It is from a much older version of Russian. I think, it was still Г in Old East Slavic and in Church Slavonic. In high style the pronunciation ого/его was still OK in the 18th century.
And Г did not alwasys mean a velar stop: in the southern dialects the sound changed into a voiced velar fricative ɣ (which is why Harry Potter is Гарри Поттер; some foreign names have a legacy transliteration inherited from times when it still made sense).
If any of you guys can forward me to an article about this (in any language) I would be ever so gr8tful. I could find no explanation, some Russian Friends of mine told me they were told not to ask anymore when inquiring about this in school.
Hell, why didn't I think about this before? 10 lingots to whomever posts the first link.
Check this one, too
Apparently, В instead of Г was used from about XV - XVI century onwards.
This book has it, too. Look at the chapter about the history of the pronouns and scroll down a bit (initially, Old East Slavic only had 1st and 2nd person pronouns).
Here is an article of some relevance (although certainly not what you are looking for - no need for lingots ;-) ), which describes the differences between the Church Slavonic language (which would be the Slavic analogue of Biblical Hebrew) and modern languages: https://en.wikipedia.org/wiki/Church_Slavonic_language
Check the last entry for Standard Russian.
Btw, a lingot for your correct use of "whomever", it is something Duolingo can't wrap it's head around (or extract it from a certain orifice).
A more-or-less literal translation would be "Мне это нужно на пять недель". Note that we do not use "that" in this position that often, so IRL you would replace it with он/она/оно depending on what "that" is and rephrase things a bit.
НА + Accusative is used for some "temporary" time spans, when something is/was/will be valid for some time but then will return to "as usual".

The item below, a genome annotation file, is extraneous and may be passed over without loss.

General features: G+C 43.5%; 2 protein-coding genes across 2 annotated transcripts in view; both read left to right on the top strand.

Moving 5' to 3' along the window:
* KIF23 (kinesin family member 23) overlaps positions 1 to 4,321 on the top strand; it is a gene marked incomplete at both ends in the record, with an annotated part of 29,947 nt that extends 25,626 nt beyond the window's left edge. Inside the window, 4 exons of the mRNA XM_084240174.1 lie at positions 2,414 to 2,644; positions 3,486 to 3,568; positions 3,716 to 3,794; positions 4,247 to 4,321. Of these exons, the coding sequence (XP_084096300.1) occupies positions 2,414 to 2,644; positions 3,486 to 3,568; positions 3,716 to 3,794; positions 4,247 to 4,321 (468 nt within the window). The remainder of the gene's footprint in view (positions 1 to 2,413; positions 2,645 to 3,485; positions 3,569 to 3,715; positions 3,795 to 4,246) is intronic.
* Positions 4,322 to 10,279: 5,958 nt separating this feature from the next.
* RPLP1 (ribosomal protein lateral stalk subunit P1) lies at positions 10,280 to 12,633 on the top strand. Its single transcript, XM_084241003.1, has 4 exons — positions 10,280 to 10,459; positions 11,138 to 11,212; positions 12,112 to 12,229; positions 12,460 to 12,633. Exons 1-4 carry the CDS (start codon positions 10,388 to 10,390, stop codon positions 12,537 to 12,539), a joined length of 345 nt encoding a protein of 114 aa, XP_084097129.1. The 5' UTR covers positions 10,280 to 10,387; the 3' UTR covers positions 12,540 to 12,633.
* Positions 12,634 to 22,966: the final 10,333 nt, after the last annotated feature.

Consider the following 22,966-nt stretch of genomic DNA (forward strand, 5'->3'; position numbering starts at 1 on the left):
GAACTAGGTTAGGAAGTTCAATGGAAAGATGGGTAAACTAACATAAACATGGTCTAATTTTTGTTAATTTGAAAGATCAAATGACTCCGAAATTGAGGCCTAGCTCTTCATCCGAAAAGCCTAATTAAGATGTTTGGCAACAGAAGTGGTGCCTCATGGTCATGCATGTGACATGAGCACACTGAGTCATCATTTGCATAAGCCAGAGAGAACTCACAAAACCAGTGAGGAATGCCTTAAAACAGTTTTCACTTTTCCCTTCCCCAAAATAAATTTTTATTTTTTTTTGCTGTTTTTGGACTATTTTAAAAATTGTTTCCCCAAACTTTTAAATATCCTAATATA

- Я уеду на неделю. → means that you'll leave and are going to be away for a week.
- Не кладите бананы в холодильник более, чем на день или два. ~ Do not put bananas into the fridge for more than a day or two.
- Она задержалась на шесть месяцев. ~ She had a six month long delay (i.e. something delayed her doing something for 6 months)
- Мы сняли квартиру на полтора месяца. = We rented an apartment for a month and a half.
Note that usually the verb you use expresses the action that puts things in this state—the state that will hold for the amount of time specified. For example if you want the window to stay open for 10 minutes, you ask someone to "open it for 10 minutes".
Нужно/надо do not quite fit the scheme but still work. If you mean a phrase someone might say to borrow something for a while, a more common way would be to ask for a permission to "take" something for 5 weeks. Stating that you need something for some time is possible but I cannot easily think of a context where you'd have to use that.
If you said "нужны", nobody would blink, but a native would most likely use "нужно": five weeks here are treated as a single quantity, a measure of a single time span. It's hard for me to explain this coherently, but if you said "нужны", that would "break" that time period into its constituent parts.
I think this is not dissimilar to how many English speakers would say "Five apples costs (not cost!) two dollars" - they would treat them as a single unit. Curiously, this actually sounds wrong to me (not a native English speaker), and I would use "cost". Perhaps "нужно/нужны" is a similar thing.